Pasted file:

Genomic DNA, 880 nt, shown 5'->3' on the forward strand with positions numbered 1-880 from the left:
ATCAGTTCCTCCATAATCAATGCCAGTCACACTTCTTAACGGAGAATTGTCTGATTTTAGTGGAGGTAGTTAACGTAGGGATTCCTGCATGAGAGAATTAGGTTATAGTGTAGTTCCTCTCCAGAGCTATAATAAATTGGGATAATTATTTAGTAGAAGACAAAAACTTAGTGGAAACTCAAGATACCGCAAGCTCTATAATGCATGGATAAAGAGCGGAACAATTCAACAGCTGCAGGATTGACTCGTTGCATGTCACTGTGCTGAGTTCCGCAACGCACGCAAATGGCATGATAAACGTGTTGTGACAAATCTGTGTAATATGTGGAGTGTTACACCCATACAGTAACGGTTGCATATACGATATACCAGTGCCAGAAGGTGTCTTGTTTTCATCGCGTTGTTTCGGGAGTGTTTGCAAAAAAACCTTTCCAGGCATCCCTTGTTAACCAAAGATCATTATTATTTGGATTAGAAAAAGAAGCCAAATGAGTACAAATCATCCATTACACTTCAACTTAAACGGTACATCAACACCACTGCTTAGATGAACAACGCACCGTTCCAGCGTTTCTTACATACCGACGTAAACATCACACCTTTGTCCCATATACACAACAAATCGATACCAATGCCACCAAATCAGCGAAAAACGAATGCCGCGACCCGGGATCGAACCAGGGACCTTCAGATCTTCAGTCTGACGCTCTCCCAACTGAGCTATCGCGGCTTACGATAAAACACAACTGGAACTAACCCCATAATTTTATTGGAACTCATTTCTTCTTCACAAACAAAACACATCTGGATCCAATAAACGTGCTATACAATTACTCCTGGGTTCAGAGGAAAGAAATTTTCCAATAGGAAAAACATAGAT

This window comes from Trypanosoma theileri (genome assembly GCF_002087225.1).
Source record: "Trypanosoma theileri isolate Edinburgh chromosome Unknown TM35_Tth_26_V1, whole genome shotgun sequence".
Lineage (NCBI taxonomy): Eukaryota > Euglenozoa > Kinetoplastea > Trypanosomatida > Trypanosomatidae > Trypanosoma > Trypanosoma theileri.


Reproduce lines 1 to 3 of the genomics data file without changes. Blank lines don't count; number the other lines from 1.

Genomic DNA, 880 nt, shown 5'->3' on the forward strand with positions numbered 1-880 from the left:
ATCAGTTCCTCCATAATCAATGCCAGTCACACTTCTTAACGGAGAATTGTCTGATTTTAGTGGAGGTAGTTAACGTAGGGATTCCTGCATGAGAGAATTAGGTTATAGTGTAGTTCCTCTCCAGAGCTATAATAAATTGGGATAATTATTTAGTAGAAGACAAAAACTTAGTGGAAACTCAAGATACCGCAAGCTCTATAATGCATGGATAAAGAGCGGAACAATTCAACAGCTGCAGGATTGACTCGTTGCATGTCACTGTGCTGAGTTCCGCAACGCACGCAAATGGCATGATAAACGTGTTGTGACAAATCTGTGTAATATGTGGAGTGTTACACCCATACAGTAACGGTTGCATATACGATATACCAGTGCCAGAAGGTGTCTTGTTTTCATCGCGTTGTTTCGGGAGTGTTTGCAAAAAAACCTTTCCAGGCATCCCTTGTTAACCAAAGATCATTATTATTTGGATTAGAAAAAGAAGCCAAATGAGTACAAATCATCCATTACACTTCAACTTAAACGGTACATCAACACCACTGCTTAGATGAACAACGCACCGTTCCAGCGTTTCTTACATACCGACGTAAACATCACACCTTTGTCCCATATACACAACAAATCGATACCAATGCCACCAAATCAGCGAAAAACGAATGCCGCGACCCGGGATCGAACCAGGGACCTTCAGATCTTCAGTCTGACGCTCTCCCAACTGAGCTATCGCGGCTTACGATAAAACACAACTGGAACTAACCCCATAATTTTATTGGAACTCATTTCTTCTTCACAAACAAAACACATCTGGATCCAATAAACGTGCTATACAATTACTCCTGGGTTCAGAGGAAAGAAATTTTCCAATAGGAAAAACATAGAT

This window comes from Trypanosoma theileri (genome assembly GCF_002087225.1).